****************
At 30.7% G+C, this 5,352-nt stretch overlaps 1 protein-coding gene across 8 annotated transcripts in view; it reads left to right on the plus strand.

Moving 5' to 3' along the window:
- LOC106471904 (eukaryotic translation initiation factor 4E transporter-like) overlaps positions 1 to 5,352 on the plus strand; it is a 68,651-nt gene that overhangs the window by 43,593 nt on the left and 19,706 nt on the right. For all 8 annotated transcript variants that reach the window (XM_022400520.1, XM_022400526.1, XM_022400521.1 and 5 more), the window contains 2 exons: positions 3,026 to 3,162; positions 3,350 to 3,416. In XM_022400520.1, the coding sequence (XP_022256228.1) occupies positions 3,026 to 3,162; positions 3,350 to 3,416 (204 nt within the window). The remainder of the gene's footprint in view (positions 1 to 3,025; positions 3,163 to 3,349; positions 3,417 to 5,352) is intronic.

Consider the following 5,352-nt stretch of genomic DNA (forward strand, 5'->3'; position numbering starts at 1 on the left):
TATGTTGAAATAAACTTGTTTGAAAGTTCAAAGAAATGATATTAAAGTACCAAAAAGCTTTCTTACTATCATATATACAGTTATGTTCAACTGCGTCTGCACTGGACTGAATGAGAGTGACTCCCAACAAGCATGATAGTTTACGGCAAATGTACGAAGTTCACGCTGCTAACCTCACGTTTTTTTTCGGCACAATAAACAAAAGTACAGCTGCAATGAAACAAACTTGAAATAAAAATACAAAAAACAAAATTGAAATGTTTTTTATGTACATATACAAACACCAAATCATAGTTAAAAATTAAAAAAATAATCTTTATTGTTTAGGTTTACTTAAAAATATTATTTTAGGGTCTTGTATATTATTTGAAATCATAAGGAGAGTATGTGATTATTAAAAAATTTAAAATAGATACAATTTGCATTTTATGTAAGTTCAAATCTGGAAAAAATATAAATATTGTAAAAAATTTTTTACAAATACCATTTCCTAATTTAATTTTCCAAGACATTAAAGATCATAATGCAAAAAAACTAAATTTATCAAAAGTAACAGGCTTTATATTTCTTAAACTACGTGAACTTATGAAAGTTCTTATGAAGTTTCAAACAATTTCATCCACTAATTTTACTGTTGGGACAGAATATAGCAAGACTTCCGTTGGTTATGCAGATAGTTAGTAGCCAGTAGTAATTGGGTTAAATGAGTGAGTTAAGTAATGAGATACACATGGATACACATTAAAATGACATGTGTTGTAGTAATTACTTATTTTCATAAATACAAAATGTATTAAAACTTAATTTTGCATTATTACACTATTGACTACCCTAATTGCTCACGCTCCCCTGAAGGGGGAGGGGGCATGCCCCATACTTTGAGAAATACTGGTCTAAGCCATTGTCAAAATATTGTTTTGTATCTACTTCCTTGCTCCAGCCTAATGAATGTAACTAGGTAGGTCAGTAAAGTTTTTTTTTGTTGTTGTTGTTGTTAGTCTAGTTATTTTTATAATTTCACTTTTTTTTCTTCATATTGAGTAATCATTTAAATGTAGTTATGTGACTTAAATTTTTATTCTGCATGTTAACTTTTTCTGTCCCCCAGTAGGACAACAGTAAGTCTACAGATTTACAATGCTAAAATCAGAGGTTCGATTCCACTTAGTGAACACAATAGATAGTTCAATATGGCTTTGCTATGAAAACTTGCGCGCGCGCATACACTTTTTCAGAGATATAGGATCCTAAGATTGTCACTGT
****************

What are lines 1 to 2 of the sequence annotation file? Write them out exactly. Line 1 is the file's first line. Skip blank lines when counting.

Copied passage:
At 30.7% G+C, this 5,352-nt stretch overlaps 1 protein-coding gene across 8 annotated transcripts in view; it reads left to right on the plus strand.

Moving 5' to 3' along the window: